PETERSON AIR FORCE BASE, Colo. — United States Space Command marks its 15th anniversary Saturday as the Department of Defense’s joint command in charge of coordinating the nation’s military space operations. It is one of nine unified commands, staffed by Air Force, Army, Marine Corps and Navy, as well as civilian, personnel. Headquartered here, it conducts operations worldwide. The command is also in a partnership with Canadian Forces in the North American Aerospace Defense Command and its Cheyenne Mountain Operations Center.
Formally activated Sept. 23, 1985, to consolidate and streamline America’s space defense capabilities, USSPACECOM’s missions have evolved along with the technology it depends upon.
When that technology advanced man’s exploration capabilities higher and higher into the atmosphere — and beyond — the United States’ military services began exploring the possibilities that space held for the nation’s defense. What began as independent, individual efforts grew into a loose affiliation of space pioneers.
It traces its roots back as far as 1945, when the first missile and space tests were conducted. In January 1946, the RAND Corporation published a study discussing the opportunities for scientific study, observation and global communications which satellites afforded. As early as 1948, the secretary of defense’s annual report to congress made reference to studies on the feasibility of an "earth satellite vehicle program."
A 1954 Air Force study outlined the military value of satellites and the Department of Defense approved further research into the subject.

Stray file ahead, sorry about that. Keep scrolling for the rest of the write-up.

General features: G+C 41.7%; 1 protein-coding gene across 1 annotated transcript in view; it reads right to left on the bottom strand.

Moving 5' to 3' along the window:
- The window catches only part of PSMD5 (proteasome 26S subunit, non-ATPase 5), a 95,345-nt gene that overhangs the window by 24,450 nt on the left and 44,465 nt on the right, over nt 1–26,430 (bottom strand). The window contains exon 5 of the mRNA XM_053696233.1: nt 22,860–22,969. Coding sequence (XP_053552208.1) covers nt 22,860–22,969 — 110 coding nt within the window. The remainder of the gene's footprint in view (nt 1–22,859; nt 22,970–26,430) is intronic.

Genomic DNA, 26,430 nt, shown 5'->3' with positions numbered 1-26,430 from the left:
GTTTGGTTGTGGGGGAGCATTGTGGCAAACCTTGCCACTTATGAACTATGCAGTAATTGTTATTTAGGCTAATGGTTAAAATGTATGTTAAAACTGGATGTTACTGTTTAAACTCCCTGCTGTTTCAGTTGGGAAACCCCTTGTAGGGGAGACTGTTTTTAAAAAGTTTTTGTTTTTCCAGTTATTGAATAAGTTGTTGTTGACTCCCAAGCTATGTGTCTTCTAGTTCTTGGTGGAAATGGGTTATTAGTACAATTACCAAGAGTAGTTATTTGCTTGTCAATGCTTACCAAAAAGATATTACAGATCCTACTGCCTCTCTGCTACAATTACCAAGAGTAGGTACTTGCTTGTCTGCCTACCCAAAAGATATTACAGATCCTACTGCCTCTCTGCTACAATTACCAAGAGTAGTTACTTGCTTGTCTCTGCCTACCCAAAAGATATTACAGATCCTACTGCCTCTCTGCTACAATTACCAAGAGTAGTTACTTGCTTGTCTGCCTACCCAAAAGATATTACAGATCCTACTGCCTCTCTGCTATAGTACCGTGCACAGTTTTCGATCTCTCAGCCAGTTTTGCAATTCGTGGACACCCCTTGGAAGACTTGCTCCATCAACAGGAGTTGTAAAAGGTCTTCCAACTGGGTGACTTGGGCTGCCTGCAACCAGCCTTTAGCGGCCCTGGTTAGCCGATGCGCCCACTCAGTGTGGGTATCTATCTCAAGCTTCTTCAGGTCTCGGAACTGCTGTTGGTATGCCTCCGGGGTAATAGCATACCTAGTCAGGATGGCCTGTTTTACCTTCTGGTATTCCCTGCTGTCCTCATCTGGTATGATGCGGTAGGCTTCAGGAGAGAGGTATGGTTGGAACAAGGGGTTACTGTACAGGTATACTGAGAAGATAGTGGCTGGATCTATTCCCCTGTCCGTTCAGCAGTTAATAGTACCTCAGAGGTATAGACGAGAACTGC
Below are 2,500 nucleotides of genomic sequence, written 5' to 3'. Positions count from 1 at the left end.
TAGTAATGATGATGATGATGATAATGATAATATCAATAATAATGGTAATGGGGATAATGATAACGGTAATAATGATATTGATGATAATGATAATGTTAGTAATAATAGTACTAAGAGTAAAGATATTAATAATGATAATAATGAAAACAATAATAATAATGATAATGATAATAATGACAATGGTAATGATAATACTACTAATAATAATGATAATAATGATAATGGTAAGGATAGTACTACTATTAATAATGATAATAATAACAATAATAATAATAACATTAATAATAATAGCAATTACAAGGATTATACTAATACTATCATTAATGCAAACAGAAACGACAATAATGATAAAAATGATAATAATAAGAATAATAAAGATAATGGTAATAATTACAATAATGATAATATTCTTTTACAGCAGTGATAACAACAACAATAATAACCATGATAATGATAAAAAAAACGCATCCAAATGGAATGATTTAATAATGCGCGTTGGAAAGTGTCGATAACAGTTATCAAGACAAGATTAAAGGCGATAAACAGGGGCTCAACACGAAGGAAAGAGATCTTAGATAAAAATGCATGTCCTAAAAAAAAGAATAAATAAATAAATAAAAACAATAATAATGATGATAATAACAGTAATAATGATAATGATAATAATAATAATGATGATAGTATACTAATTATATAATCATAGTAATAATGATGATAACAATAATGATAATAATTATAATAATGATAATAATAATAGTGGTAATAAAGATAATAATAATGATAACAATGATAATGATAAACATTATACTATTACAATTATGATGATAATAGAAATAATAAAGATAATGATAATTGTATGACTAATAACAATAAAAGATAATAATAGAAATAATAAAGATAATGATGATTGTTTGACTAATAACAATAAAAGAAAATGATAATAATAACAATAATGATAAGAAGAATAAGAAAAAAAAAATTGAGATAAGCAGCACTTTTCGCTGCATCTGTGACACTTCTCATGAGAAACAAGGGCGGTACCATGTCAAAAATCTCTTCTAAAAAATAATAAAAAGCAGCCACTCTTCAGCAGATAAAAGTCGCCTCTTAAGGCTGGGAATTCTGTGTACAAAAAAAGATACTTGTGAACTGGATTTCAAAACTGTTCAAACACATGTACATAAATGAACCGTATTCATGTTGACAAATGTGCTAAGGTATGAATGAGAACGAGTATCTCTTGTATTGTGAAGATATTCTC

Also in 1954, the Continental Air Defense Command — CONAD — was created. This was a joint command, located at Ent Air Force Base in Colorado Springs, that was given the operational control of the Army Anti-Aircraft Command, created in 1951, the Air Force’s Air Defense Command and Naval Forces Continental Air Defense Command, the Navy’s component to CONAD.
While experiments into space exploration and utilization continued, the concept of space as a potential Cold War battlefield received new emphasis with the surprise launching and success of the Soviet Union’s satellite, Sputnik, in 1957. In response, DoD conceived the Advance Research Projects Agency to coordinate military and scientific space endeavors in February 1958. As a result, DoD became the first administrator of the nation’s space program. Later that year, the National Aeronautics and Space Administration was created. It was envisioned that NASA would oversee civilian space research and technology, acting as a kind of civilian counterpart to ARPA.
In June of 1959, the chief of naval operations floated the idea of a unified military space command that would coordinate space activities much like the joint task force which was created for nuclear weapons tests in the Pacific. DoD disapproved the idea, with the explanation there was no need for a centralized command for space systems which did not yet exist.
Three months later, September 1959 brought a two-year sojourn away from the idea of a centralized space authority. DoD transferred responsibility for military space projects away from ARPA and back to the Navy, Air Force and Army individually.